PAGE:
My inability to break down alcohol lead to an interesting discovery; a good clean spirit does not make me ill as quickly as a beer or a wine. I could enjoy one or two with no adverse side effects beyond wallet damage. So began a thorough exploration of the world of whisk(e)y.
The Irish began distilling whiskey around 1400, the Scots started making whisky less than a century later, and it has been enjoying a resurgence in popularity globally over the last decade or so.
In no particular order here are my five favourites:
This is what happens when you let the master distillers deviate from the script and create something truly original. It’s rich, flavourful, slightly sweet and unlike any other whisky. It is also hilariously overpackaged, complete with a box lid that doubles as a display stand for the bottle and a booklet with more wankwords than you could possibly imagine.
Connemara Peated Single Malt Irish Whiskey
This, for my money, is as close as a one size fits all whiskey as there is. A little sweet like most Irish whiskies I’ve enjoyed, very smooth like a good single malt scotch, with a gentle but solid peaty kick. An ice block or a little water opens it up beautifully.
Hibiki 17 Years
You need to forget what you think you know about whisk(e)y to enjoy this. Forget that the good stuff supposedly only comes from the British Isles. Forget that blends are supposedly inferior. Suntory has been making whisky for 90 years, and the Lost in Translation fantasy is free with every purchase. This meticulously crafted combination of 20 or so different whiskies is extraordinary. Each sip delivers a new taste. Even the New York Times says so.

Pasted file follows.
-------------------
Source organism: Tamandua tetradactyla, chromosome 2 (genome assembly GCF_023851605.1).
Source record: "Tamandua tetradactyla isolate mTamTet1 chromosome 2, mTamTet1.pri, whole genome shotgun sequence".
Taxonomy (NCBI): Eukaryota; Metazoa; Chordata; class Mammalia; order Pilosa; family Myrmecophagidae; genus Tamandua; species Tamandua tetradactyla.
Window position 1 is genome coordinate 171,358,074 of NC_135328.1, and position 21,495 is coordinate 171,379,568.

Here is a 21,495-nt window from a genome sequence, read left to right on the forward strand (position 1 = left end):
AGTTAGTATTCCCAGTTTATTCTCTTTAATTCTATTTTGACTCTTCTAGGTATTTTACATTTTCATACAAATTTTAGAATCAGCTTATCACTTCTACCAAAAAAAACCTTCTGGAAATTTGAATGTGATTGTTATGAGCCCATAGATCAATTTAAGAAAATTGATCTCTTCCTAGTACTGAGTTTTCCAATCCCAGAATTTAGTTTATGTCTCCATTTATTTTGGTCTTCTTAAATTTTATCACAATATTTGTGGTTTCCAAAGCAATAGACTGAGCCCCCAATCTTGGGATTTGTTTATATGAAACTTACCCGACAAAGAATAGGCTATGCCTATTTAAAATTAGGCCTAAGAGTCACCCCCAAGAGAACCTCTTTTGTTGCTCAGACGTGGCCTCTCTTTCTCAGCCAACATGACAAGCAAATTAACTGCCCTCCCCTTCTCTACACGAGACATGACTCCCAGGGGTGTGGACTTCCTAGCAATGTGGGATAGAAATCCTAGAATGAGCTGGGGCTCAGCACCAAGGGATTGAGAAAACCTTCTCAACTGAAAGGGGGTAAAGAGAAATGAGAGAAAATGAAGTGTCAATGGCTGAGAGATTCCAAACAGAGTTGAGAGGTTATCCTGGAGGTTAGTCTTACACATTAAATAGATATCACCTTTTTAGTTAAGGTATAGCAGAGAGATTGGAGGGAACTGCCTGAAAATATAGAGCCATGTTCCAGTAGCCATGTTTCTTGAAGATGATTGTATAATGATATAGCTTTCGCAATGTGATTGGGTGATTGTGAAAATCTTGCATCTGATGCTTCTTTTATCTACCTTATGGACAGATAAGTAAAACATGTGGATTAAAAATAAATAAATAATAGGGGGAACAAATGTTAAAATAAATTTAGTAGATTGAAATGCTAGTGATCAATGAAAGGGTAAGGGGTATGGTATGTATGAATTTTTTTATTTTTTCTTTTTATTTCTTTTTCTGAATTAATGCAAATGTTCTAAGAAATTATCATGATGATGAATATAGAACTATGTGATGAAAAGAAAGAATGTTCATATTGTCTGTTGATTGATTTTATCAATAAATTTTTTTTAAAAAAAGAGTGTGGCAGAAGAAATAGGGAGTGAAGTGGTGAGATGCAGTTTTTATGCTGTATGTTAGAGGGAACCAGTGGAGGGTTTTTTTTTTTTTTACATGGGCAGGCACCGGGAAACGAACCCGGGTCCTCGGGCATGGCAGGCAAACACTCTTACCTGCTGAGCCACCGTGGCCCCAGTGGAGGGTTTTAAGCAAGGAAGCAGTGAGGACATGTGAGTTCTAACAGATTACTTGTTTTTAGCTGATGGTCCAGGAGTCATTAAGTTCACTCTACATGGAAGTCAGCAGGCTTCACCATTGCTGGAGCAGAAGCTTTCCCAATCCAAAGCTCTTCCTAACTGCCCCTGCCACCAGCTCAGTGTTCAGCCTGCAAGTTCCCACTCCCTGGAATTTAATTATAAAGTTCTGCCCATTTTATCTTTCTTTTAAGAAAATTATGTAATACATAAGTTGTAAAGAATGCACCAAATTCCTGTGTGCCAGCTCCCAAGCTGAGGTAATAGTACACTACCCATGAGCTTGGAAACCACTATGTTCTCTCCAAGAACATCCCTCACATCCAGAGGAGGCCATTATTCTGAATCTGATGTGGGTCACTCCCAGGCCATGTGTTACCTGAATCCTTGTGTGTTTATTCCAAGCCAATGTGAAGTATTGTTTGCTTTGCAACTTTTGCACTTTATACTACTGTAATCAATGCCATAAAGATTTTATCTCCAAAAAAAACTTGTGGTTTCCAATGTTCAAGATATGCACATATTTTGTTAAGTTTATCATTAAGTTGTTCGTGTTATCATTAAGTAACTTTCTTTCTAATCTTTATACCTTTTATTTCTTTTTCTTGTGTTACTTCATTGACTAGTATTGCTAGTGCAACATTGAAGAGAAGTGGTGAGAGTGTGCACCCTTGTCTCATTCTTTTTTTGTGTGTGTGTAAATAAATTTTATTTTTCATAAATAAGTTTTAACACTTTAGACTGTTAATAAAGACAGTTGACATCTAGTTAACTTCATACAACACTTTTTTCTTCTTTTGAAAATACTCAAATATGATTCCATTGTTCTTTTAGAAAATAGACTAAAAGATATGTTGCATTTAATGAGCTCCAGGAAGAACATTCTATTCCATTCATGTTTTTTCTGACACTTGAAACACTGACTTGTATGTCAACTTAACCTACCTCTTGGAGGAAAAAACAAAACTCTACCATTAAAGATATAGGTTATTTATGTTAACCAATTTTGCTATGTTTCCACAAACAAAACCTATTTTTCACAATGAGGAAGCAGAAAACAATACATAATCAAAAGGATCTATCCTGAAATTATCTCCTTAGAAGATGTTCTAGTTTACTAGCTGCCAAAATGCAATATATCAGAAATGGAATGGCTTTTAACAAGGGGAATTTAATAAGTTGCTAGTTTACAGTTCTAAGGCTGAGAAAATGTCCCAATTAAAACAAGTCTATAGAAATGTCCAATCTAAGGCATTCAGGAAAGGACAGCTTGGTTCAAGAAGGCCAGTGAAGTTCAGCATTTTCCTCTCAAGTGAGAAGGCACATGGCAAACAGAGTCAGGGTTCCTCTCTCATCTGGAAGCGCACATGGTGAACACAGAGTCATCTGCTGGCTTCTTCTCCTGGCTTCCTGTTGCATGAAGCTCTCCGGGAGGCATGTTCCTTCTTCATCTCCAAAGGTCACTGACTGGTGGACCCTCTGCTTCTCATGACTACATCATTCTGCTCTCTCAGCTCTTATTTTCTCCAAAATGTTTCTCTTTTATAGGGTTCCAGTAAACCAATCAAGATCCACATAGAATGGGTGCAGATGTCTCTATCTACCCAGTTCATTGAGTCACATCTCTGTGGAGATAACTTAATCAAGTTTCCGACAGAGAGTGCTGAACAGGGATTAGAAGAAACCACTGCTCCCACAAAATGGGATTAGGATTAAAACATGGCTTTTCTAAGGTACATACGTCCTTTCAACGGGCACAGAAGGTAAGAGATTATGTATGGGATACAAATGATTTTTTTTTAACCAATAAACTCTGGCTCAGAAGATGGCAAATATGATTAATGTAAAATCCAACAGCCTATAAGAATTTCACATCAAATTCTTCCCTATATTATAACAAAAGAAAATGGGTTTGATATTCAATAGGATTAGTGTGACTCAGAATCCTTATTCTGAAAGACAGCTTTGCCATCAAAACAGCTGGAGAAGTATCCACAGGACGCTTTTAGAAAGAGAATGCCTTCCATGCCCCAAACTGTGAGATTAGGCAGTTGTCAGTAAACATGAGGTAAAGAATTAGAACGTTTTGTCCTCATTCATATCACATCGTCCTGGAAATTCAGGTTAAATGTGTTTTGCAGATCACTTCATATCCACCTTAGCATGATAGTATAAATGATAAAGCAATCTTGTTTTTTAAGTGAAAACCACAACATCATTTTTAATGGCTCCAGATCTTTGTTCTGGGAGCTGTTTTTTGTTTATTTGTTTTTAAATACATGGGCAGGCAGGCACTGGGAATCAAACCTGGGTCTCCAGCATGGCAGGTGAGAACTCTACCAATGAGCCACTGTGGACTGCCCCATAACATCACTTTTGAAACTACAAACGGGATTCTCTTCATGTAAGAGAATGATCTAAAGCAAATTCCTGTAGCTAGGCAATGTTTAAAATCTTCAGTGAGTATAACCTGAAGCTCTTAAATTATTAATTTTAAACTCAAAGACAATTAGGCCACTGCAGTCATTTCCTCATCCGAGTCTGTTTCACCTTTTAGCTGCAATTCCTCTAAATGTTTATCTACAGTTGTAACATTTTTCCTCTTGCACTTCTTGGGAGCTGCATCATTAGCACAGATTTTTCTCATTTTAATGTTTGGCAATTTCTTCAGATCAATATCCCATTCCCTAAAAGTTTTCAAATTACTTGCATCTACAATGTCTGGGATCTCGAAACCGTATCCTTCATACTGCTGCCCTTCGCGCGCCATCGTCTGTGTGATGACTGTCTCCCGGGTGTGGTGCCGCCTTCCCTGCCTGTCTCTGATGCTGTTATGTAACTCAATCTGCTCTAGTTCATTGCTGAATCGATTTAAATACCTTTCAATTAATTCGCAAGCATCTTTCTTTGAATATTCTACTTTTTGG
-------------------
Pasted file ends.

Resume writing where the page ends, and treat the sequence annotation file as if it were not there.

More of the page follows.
Nant Sherry Oak aged single malt
My pick of the rapidly maturing Australian whisky market, The Nant distillery is located in Bothwell in the Tasmanian Central Highlands. Volumes are still low, so barrels are smaller (100L), meaning the ageing process is expedited (4 years). The bottle is only 500ml too, unfortunately. The distillery estate has accommodation where you can enjoy fly fishing and clay target shooting alongside your whisky sampling. What could possibly go wrong?
Perhaps the ultimate expression of the full face peat punch that islay whiskies deliver. We’re running out of winter nights to perfectly accompany the “still smouldering burned down chesterfield lounge factory” flavour of Ardbeg, Lagavulin and co, so enjoy one while you can. This is not a breakfast scotch.